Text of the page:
It’s estimated that about 29 million Americans each year hit the links for at least one round of golf. That’s 1 in 10 people in the U.S., according to the National Golf Foundation. But while golf is often considered a safe, low-impact, leisurely activity for people of all ages and abilities, that impression vastly
underestimates the impact golf has on the body, said Eagle River physical therapist Chris Wilson of Ideal Motion Physical Therapy.
From sudden, acute injuries due to poor form or the lack of flexibility, to the development of long-term, overuse injuries caused by excessive play or poor swing mechanics, a round of golf can turn from leisurely to debilitating without proper training and conditioning, Wilson says.
“People love to play golf because it’s challenging and competitive while, for the most part, remaining nondiscriminatory based on age or fitness level,” said Wilson, owner of Ideal Motion Physical Therapy. “But there’s no denying that golf as a sport is associated with a significant number of injuries each year – conditions that can keep you off the links while affecting other aspects of your life.”
According to the U.S. Consumer Product Safety Commission, more than 131,000 people were treated in hospital emergency rooms, doctors’ offices and other clinics for golf-related injuries in 2015 alone. The most common injuries affected golfers’ backs, shoulders and elbows.
“The most common golf injuries tend to happen either when a golfer jumps into a season or round too quickly, before the body’s prepared for the rigors of 18 holes,” said Wilson, “or they come from playing and practicing too much – without proper rest – which can lead to overuse injuries like back pain or golfer’s elbow.”
Studies by the American Orthopaedic Society for Sports Medicine (AOSSM) have shown that both are real issues within the golf community. For instance, AOSSM says that more than 80 percent of golfers spend less than 10 minutes warming up before a round. At the same time, about 44 percent of all reported golf injuries in youths are from overuse.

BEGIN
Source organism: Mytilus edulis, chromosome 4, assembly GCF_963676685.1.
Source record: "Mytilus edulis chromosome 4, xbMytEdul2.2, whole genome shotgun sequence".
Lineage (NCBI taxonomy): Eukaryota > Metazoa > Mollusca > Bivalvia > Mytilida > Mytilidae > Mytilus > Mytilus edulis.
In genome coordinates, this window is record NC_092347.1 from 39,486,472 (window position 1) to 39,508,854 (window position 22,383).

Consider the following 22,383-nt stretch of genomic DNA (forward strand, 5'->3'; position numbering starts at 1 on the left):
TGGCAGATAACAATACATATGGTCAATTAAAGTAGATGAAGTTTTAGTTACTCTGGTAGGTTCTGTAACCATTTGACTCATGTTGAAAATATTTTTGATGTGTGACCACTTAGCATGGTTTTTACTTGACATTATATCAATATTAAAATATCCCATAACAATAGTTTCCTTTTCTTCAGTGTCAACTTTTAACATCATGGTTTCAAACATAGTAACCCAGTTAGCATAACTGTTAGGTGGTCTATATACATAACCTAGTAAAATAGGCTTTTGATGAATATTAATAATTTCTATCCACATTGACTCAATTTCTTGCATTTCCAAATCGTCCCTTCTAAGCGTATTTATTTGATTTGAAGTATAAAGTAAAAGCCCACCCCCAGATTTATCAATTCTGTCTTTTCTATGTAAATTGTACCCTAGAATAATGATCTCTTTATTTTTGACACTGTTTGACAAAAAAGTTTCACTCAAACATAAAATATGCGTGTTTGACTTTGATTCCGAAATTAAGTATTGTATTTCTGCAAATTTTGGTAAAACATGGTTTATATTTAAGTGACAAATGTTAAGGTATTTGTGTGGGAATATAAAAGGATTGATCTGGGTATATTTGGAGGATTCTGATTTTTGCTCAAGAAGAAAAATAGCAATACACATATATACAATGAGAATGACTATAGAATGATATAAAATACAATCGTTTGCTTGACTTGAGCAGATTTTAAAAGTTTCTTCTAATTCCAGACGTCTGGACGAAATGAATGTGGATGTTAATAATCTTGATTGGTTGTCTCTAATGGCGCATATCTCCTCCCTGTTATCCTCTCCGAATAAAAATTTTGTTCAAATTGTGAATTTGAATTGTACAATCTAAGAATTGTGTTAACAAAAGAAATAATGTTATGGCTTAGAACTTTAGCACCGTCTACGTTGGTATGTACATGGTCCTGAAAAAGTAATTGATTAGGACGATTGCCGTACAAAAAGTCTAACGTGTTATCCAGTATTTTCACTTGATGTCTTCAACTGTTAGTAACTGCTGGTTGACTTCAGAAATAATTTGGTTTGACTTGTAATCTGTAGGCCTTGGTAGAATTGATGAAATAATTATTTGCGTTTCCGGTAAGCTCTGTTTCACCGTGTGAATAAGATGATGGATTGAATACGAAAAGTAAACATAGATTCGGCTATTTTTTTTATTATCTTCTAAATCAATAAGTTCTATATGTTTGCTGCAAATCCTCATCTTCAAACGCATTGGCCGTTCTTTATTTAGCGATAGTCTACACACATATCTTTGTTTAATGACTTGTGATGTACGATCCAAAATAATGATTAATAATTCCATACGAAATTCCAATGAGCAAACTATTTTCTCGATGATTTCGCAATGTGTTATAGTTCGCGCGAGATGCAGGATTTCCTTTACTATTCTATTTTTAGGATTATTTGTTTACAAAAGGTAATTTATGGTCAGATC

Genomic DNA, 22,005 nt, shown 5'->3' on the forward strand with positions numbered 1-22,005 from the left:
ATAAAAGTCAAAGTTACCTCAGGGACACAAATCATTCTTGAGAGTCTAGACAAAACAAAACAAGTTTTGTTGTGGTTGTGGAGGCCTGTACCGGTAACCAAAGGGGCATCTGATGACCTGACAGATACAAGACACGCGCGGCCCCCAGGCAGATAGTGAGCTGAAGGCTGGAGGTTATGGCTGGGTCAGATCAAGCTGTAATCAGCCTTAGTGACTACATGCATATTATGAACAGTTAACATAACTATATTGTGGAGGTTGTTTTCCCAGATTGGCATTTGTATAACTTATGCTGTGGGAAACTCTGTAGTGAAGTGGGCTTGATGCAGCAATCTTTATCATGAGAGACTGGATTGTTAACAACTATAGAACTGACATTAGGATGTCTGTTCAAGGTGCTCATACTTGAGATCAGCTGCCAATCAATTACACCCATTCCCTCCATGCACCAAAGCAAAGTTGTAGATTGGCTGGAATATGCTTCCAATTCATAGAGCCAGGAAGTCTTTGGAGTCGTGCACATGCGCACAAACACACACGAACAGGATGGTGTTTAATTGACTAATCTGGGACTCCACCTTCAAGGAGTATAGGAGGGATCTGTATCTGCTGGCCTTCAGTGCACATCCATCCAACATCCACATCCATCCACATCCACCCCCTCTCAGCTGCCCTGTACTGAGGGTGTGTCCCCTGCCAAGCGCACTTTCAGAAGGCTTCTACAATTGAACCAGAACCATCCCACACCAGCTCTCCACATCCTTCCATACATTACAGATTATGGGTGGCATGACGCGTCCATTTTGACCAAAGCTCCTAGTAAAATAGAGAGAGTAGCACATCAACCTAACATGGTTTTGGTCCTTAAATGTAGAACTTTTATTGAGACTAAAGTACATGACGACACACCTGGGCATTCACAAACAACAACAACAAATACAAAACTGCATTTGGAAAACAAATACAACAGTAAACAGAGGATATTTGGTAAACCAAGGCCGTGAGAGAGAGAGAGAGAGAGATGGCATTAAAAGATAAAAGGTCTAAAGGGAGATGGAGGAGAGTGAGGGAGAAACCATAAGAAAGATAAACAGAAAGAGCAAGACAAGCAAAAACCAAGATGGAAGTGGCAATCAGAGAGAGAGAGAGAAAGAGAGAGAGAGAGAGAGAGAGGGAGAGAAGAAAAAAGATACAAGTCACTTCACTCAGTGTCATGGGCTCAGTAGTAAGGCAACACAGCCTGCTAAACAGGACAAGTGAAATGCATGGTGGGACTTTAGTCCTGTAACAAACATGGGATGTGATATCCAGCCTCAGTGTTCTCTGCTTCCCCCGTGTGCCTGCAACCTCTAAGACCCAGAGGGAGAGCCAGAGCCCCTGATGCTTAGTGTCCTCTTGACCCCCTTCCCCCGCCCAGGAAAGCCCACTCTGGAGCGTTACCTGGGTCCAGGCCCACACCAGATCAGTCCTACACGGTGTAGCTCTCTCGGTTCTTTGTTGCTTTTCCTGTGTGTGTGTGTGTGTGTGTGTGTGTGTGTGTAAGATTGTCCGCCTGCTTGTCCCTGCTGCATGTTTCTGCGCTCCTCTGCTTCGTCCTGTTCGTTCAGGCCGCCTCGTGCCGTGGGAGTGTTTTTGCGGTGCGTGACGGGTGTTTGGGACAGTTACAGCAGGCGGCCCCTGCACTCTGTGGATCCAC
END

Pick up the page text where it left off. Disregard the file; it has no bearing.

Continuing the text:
“These injuries are preventable, and the first step is realizing that golf is truly a sport, not just a leisure activity,” said Wilson. “And with any sport, you can’t just pick up the driver and start swinging. You have to get your body in shape for golf – both before the season and before a particular round – and you have to know when to rest.”
According to Wilson, preventing golf injuries requires the following:
Proper Mechanics: Your swing isn’t just important for accuracy and length. Proper mechanics keep you from placing too much strain on your back, elbows, shoulders … really your entire kinetic chain, from your feet to your head.
A Warmup Routine: If you’re one of the 80 percent of golfers who spend less than 10 minutes warming up, you’re just asking for injury. Instead, develop a regular and reliable stretching and warmup routine for use prior to each round that promotes flexibility, increases your heart rate, and gradually works your body up to swinging the driver.
Professional Advice: A golf pro can help you with mechanics, but a physical therapist can ensure your body is up for the rigors of performing these mechanics through nine or 18 holes. A full assessment from a physical therapist can help a golfer identify imbalances in strength and flexibility, from which a PT can provide him or her with a path toward addressing these deficiencies with an eye toward injury prevention and improving the golf game.